Set in WWII Germany, we learn about Nazi fanaticism, a Jewish fist-fighter, thievery, friendship and death. They are all intertwined in the story of a girl seeking out an existence. We learn, we laugh and we cry. We learn that death indeed has a heart.
Liesel Meminger is a character I shall not soon forget. Deep. Well-rounded. Flawed and yet still flawless. She inspires me in ways I have not yet fully realized as she is each of us in our own unique ways. How did Zusak do that?
Beyond the well-scripted plot, the word economy and the descriptions of things seen yet unseen, I found Zusak to not be a writer or an author, but a natural story-teller. And to add to this, Allan Corduner is a BRILLIANT talent who brought to life this poignant story.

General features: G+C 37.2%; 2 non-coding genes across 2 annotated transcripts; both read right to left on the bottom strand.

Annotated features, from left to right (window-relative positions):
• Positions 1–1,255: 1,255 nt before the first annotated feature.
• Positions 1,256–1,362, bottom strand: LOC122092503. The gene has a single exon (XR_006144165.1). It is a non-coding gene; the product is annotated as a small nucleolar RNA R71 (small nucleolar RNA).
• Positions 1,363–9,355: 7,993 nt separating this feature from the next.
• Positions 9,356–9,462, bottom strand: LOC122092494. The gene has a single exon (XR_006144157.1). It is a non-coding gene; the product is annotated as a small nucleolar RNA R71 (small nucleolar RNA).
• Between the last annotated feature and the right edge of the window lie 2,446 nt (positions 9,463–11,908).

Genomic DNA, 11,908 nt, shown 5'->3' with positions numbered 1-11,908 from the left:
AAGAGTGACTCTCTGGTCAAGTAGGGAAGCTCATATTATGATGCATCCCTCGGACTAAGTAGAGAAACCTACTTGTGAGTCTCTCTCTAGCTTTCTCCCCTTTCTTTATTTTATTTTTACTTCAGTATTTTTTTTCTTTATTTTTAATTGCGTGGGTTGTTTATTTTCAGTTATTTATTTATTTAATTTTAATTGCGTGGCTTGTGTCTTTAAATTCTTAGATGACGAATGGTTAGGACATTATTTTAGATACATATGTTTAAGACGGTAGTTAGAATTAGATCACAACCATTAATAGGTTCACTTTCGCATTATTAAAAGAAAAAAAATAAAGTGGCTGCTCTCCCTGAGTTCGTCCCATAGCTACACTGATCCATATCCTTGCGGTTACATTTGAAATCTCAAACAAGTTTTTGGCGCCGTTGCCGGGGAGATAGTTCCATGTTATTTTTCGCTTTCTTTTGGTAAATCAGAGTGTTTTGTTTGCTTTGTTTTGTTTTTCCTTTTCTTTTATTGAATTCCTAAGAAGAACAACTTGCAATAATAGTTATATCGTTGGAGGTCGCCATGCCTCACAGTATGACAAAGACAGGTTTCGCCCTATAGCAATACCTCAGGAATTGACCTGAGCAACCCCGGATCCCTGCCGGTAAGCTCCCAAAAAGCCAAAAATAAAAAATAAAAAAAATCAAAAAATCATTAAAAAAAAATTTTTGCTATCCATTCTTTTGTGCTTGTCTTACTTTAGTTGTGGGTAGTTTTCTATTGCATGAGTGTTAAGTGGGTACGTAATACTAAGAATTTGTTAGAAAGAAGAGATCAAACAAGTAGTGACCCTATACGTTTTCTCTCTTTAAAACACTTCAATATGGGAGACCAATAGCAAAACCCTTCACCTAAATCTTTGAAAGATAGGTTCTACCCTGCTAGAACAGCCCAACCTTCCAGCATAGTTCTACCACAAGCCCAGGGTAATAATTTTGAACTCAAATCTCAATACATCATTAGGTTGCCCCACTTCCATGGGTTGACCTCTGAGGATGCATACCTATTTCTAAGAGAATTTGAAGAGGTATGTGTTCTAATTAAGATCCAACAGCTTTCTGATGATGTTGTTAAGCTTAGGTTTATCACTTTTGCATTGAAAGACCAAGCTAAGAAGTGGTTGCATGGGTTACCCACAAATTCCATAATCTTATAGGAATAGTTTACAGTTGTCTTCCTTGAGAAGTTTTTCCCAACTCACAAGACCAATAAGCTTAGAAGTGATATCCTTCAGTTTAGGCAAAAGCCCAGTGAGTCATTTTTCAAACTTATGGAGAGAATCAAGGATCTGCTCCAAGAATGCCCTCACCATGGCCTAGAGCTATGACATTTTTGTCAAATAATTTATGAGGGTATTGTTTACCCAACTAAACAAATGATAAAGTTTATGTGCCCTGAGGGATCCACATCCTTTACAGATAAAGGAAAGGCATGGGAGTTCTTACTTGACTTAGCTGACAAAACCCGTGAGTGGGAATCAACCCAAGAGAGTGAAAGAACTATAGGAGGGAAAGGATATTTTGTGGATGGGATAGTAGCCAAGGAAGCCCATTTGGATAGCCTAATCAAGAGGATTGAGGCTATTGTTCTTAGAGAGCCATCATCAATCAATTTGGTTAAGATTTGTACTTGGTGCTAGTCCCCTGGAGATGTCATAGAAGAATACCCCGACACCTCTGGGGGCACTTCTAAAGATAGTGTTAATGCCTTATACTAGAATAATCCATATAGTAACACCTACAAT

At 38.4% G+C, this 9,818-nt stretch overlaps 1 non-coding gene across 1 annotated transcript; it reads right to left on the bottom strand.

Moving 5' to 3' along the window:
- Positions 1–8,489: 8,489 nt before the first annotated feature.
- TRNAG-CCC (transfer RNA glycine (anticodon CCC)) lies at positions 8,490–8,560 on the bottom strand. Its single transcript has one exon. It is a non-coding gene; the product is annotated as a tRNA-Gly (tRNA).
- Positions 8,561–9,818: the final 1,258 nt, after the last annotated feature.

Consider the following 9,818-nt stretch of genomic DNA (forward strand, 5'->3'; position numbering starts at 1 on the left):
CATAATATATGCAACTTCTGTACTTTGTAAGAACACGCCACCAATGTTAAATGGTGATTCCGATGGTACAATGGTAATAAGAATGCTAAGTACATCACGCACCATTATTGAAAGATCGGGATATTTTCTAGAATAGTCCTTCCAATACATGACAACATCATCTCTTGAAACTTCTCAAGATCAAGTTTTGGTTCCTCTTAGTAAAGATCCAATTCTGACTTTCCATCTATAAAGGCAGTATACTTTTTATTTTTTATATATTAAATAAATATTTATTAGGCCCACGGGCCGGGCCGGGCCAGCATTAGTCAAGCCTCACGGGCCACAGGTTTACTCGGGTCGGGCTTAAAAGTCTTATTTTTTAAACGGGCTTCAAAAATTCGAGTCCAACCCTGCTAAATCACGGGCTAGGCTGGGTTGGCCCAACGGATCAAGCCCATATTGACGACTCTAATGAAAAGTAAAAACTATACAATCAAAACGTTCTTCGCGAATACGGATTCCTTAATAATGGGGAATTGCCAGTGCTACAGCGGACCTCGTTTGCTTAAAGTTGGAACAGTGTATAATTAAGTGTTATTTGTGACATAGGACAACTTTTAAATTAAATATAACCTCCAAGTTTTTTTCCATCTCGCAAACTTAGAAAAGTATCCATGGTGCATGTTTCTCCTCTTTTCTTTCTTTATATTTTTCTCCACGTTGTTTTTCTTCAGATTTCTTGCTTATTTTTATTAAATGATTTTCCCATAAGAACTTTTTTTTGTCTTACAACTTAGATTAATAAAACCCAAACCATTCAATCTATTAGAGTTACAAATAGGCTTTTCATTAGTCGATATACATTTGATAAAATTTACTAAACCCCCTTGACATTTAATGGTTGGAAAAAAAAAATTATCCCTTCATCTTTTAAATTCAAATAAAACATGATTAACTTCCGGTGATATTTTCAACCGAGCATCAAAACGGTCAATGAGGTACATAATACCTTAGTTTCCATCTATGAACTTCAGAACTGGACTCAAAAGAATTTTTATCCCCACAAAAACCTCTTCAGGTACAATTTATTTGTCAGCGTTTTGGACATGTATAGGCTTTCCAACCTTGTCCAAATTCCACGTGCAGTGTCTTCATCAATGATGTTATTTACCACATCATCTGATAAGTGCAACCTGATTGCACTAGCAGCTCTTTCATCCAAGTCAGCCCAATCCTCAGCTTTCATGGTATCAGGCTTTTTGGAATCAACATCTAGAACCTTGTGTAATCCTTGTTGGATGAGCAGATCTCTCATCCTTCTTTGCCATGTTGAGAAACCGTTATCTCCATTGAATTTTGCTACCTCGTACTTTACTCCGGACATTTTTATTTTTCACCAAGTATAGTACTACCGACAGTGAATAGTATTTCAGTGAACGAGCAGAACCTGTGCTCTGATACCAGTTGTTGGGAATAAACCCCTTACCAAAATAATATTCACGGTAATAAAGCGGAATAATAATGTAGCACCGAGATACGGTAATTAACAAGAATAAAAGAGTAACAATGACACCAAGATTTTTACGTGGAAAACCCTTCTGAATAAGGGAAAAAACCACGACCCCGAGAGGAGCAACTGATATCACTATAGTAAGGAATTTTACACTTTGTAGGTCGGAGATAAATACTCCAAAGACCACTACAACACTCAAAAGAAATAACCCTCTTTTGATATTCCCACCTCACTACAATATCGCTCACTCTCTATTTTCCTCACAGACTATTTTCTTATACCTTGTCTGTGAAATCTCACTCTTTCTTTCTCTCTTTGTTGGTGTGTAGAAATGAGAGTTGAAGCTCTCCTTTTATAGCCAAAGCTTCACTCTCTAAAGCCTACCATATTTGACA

Now, there are some who have trouble getting into the book as Zusak’s writing style is unique. It flips and flops until it settles into a rhythm such as a cha-cha or something of that nature. By the end of the first hour of listening, you are well into the story and transformation has indeed begun.
I generally steer clear of writing about books I have read, but “The Book Thief” changed that for me. I hope you will take the time to delve deep into the pages or the audio-book and breathe in a fresh and inspiring look at the beautiful piece of work Zusak shared with us all.
I’ve done my fair share of job hunting during my lifetime (and currently at it again.) I’ve also done my fair share of being a hiring manager and writer. Today I thought I would share four things I have learned about what not to say during interviews that also apply to authors as well.